When you’re on a roll, your boat engine is eating up the fuel just as Don Gorske would eat hundreds of hamburgers in no time. The fuel system carries out this massive task. A fuel water separator is part of this fuel system that prevents the water from getting into the fuel tank.
After a specific time of water trapping, your fuel-water separator will be full or show signs of deterioration due to the accumulation of water, debris, etc. This causes corrosion of the separator unit and the whole fuel system gradually.
Anyway, No need to worry; we are here to answer common questions and clear any doubts regarding your defective fuel-water separator. Binge on to know the details!
What are the Symptoms of A Bad Fuel Water Separator?
Basic symptoms of a bad fuel water separator are low engine power, stuttering, poor acceleration, and a few others that we’ll now discuss in detail. Let’s see.
Symptom 1: Power Down When Under Load
While the engine isn’t functioning or stalled, a lower fuel supply rate will permit adequate fuel pressure.
When it comes to increasing the load on the engine or acceleration of the vehicle, the fuel demand increases drastically.
A clogged fuel water separator allows the flow of water into the fuel system, corroding the system and hence powering the engine.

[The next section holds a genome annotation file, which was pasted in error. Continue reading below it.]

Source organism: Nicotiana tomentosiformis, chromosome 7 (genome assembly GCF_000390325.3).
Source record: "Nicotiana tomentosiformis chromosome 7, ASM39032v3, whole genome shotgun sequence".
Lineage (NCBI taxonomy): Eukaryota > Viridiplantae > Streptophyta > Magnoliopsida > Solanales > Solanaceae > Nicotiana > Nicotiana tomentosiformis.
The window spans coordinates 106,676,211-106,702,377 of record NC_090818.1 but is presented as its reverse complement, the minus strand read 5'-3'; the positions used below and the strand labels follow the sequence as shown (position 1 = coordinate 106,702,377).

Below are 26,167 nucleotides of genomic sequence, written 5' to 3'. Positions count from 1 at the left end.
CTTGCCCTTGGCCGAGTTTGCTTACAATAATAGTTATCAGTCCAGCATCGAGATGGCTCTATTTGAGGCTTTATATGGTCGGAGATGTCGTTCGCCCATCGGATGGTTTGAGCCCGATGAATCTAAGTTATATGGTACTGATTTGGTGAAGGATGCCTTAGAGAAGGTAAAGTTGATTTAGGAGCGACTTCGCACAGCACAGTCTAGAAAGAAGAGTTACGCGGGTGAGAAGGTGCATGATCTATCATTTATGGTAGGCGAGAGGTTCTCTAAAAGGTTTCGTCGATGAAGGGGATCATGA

Symptom 2: Difficulty in Starting the Engine
The primary mechanism behind starting your vehicle when the key is turned on is as such- the fuel pump efficiently works to supply oil to the supply line forcefully.
However, a lousy water separator will prevent it from generating such fuel pressure with unexpected water passage.
And with no fuel to keep the engine going, your vehicle will not start or may start for a couple of seconds.
Besides, the engine will also emit white and black smoke during the starting process or when running.
Symptom 3: Poor Engine Power
A clogged fuel-water separator will eventually cause an overall loss of engine power, especially during acceleration.
To help guard the vehicle against potential engine damages, the engine control unit will restrict any result.
As a result, the vehicle may sit inactively, enter limp mode, and eventually show poor engine power.
Symptom 4: Carbon Deposits
When your boat has a bad fuel water separator, the debris and water will enter the fuel filter.
As a result, carbon deposits will also occur in the intake duct, intake valve, and cylinder.
This leads to issues like trouble in engine start, low acceleration, and heating up of the engine, all leading to engine damage.
Symptom 5: White Smoke Generation
A common symptom indicating a bad fuel-water separator is white smoke coming from it.
This happens when the water is burned or extremely heated, generating white smoke.